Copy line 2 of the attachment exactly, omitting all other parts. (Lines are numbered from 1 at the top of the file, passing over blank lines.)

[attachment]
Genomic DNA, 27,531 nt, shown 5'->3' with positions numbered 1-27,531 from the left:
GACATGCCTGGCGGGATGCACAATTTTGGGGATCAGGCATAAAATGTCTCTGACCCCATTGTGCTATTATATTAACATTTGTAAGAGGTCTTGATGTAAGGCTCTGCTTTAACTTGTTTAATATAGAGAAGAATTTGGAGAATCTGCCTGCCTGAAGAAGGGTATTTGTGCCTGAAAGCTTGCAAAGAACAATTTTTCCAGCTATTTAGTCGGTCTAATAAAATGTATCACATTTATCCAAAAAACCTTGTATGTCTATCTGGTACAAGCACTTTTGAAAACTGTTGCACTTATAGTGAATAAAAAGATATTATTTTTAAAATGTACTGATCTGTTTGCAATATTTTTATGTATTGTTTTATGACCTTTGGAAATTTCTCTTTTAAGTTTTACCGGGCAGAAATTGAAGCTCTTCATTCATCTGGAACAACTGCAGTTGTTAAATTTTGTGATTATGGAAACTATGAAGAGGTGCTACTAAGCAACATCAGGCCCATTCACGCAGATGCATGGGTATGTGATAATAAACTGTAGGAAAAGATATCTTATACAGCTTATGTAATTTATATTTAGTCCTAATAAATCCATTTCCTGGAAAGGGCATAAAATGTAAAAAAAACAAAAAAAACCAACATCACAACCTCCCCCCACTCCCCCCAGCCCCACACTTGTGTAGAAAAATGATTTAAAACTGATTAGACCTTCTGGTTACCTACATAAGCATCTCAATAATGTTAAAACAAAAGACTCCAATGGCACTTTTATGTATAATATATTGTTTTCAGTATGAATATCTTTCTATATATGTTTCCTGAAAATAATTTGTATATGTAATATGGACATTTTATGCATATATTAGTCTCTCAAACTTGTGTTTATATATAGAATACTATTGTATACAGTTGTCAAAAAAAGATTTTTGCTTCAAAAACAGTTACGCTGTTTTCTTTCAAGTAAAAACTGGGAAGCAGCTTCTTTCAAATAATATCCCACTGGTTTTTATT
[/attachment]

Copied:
GACATGCCTGGCGGGATGCACAATTTTGGGGATCAGGCATAAAATGTCTCTGACCCCATTGTGCTATTATATTAACATTTGTAAGAGGTCTTGATGTAAGGCTCTGCTTTAACTTGTTTAATATAGAGAAGAATTTGGAGAATCTGCCTGCCTGAAGAAGGGTATTTGTGCCTGAAAGCTTGCAAAGAACAATTTTTCCAGCTATTTAGTCGGTCTAATAAAATGTATCACATTTATCCAAAAAACCTTGTATGTCTATCTGGTACAAGCACTTTTGAAAACTGTTGCACTTATAGTGAATAAAAAGATATTATTTTTAAAATGTACTGATCTGTTTGCAATATTTTTATGTATTGTTTTATGACCTTTGGAAATTTCTCTTTTAAGTTTTACCGGGCAGAAATTGAAGCTCTTCATTCATCTGGAACAACTGCAGTTGTTAAATTTTGTGATTATGGAAACTATGAAGAGGTGCTACTAAGCAACATCAGGCCCATTCACGCAGATGCATGGGTATGTGATAATAAACTGTAGGAAAAGATATCTTATACAGCTTATGTAATTTATATTTAGTCCTAATAAATCCATTTCCTGGAAAGGGCATAAAATGTAAAAAAAACAAAAAAAACCAACATCACAACCTCCCCCCACTCCCCCCAGCCCCACACTTGTGTAGAAAAATGATTTAAAACTGATTAGACCTTCTGGTTACCTACATAAGCATCTCAATAATGTTAAAACAAAAGACTCCAATGGCACTTTTATGTATAATATATTGTTTTCAGTATGAATATCTTTCTATATATGTTTCCTGAAAATAATTTGTATATGTAATATGGACATTTTATGCATATATTAGTCTCTCAAACTTGTGTTTATATATAGAATACTATTGTATACAGTTGTCAAAAAAAGATTTTTGCTTCAAAAACAGTTACGCTGTTTTCTTTCAAGTAAAAACTGGGAAGCAGCTTCTTTCAAATAATATCCCACTGGTTTTTATT